Wikipedia shutters 250 accounts in probe of paid edits

Online encyclopedia reveals it banned hundreds of accounts as part of an investigation into "suspicious edits and sockpuppetry" that promoted organizations or products.

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Wikipedia has shut down more than 250 editing accounts as part of an investigation into "suspicious edits and sockpuppetry" that promoted organizations or products.

"It looks like a number of user accounts -- perhaps as many as several hundred -- may have been paid to write articles on Wikipedia promoting organizations or products," a clear violation of the site's policies, Wikimedia Foundation Executive Director Sue Gardner wrote in a blog post Monday. "As a result, Wikipedians aiming to protect the projects against non-neutral editing have blocked or banned more than 250 user accounts."

The revelation follows reports earlier this month in The Daily Dot and Vice that described an increase in paid edits on the nonprofit site by sockpuppets, or online identities used for purposes of deception. The reports link the rise to a service called Wiki-PR, which bills itself as "Wikipedia writers for hire."

The company's services page promises clients a "page management service" so that their Wikipedia presence isn't "left up to chance":

Trying to get on Wikipedia for the first time? Or has Wikipedia created a page that you want edited? We can help. Our staff of 45 Wikipedia editors and admins helps you build a page that stands up to the scrutiny of Wikipedia's community rules and guidelines. We respect the community and its rules against promoting and advertising. Don't leave your Wikipedia page up to chance. Don't get caught in a PR debacle by editing your own page. Ensure your Wikipedia page is 100% accurate with our Page Creation & Editing service.
Let's face it: You can't monitor every edit made to your Wikipedia page. That's why we created Page Management service. We've built technology to manage your page 24 hours a day, 365 days a year. Plus, you'll have a dedicated Wikipedia project manager that understands your brand as well as you do. That means you need not worry about anyone tarnishing your image - be it personal, political, or corporate.

Former Wiki-PR clients told the Daily Dot that they paid between $500 and $1,000 to the company for creation of a Wikipedia page, and $50 a month for monitoring any changes made to the page and resurrection of any material deleted during subsequent edits.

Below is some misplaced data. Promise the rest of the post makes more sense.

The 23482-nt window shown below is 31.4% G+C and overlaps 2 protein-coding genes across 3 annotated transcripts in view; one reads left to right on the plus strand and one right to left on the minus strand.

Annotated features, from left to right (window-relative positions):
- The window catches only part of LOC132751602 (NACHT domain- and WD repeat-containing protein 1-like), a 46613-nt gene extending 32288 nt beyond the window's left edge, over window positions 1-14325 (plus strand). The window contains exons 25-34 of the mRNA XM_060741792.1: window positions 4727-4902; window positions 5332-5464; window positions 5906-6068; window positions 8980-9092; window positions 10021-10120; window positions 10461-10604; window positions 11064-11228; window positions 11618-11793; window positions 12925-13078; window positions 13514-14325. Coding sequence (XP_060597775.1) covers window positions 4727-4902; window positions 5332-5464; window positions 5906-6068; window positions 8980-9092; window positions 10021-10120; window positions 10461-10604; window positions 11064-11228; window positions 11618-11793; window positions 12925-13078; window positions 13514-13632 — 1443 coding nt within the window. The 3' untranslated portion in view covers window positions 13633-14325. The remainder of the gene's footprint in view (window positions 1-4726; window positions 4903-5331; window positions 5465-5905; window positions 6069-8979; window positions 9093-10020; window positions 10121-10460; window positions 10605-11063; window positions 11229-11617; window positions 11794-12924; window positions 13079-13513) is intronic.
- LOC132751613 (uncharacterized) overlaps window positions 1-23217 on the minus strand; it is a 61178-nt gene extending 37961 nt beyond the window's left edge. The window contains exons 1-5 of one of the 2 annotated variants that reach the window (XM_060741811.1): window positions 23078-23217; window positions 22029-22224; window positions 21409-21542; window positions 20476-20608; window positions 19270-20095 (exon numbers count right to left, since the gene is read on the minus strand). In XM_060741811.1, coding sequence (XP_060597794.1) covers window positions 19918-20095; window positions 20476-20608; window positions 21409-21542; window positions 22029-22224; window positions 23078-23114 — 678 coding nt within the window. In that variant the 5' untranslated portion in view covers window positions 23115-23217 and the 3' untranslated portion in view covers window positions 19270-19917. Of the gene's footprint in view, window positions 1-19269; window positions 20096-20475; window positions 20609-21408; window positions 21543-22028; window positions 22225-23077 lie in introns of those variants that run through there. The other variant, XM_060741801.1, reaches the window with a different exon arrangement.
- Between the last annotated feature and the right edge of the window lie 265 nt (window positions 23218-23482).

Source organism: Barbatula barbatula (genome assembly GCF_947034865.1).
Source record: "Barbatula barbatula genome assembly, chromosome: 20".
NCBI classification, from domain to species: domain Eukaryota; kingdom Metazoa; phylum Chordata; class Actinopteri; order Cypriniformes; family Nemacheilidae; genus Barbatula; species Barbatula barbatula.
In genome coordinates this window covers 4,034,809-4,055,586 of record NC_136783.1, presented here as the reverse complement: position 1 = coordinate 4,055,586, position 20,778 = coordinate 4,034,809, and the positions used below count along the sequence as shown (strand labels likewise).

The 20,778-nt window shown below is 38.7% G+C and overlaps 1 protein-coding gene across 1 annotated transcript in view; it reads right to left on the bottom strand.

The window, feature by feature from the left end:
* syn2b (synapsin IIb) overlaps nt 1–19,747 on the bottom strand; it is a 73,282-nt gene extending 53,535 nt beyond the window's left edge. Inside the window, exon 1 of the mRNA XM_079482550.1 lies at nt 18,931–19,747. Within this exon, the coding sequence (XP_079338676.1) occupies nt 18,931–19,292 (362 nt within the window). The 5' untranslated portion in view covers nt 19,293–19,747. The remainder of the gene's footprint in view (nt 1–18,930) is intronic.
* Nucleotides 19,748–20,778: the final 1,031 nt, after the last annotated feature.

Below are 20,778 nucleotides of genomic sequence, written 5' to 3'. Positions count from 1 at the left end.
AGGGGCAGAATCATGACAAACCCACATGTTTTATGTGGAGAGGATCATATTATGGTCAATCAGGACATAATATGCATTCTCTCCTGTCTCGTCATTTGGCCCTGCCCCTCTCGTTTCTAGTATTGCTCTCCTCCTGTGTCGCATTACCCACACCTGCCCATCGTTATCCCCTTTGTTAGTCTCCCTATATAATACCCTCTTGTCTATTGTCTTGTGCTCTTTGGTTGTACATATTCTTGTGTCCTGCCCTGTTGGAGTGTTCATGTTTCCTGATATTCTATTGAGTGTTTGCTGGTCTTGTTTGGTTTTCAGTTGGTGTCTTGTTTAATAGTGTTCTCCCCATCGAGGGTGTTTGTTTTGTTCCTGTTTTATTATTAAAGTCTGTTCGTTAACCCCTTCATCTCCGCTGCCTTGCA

Wikipedia's Terms of Use expressly forbid "attempting to impersonate another user or individual, misrepresenting your affiliation with any individual or entity, or using the username of another user with the intent to deceive."

Wiki-PR defended itself as a research firm whose primary goal is improving Wikipedia.

"Our people do a lot of work for free on Wikipedia, just because it's interesting and helpful to the Wikipedia community," Wiki-PR spokesperson Jordan French told CNET in an e-mail that admitted doing paid editing on the site. However, "we say 'no' to clients frequently...We routinely temper client expectations on promotionalism and advertising and spend boundless time explaining Wikipedia's editorial standards to those who might not be familiar with them," French wrote.

Wiki-PR also accused Wikipedia in being overzealous in its investigation.

"Senior Wikipedia administrators closed the sockpuppet investigation after concluding that we were paid editors paying other editors," French wrote. "Volumes of Wikipedia pages we didn't work on were wrongly swept into that investigation. We do pay hundreds of other editors for their work -- they're real people and not sockpuppets."

Gardner wrote that the practice of paid editing violates the site's core principles.

"Unlike a university professor editing Wikipedia articles in their area of expertise, paid editing for promotional purposes, or paid advocacy editing as we call it, is extremely problematic," Gardner wrote. "We consider it a 'black hat' practice. Paid advocacy editing violates the core principles that have made Wikipedia so valuable for so many people."

Other online communities have been plagued by the presence of commercially submitted content. The problem was so bad on Yelp that the user-reviews site announced an initiative last year to root out companies that have made "significant attempts to pay for reviews."

Updated at 7:20 p.m. PT to include Wiki-PR comments.

(Via Ars Technica)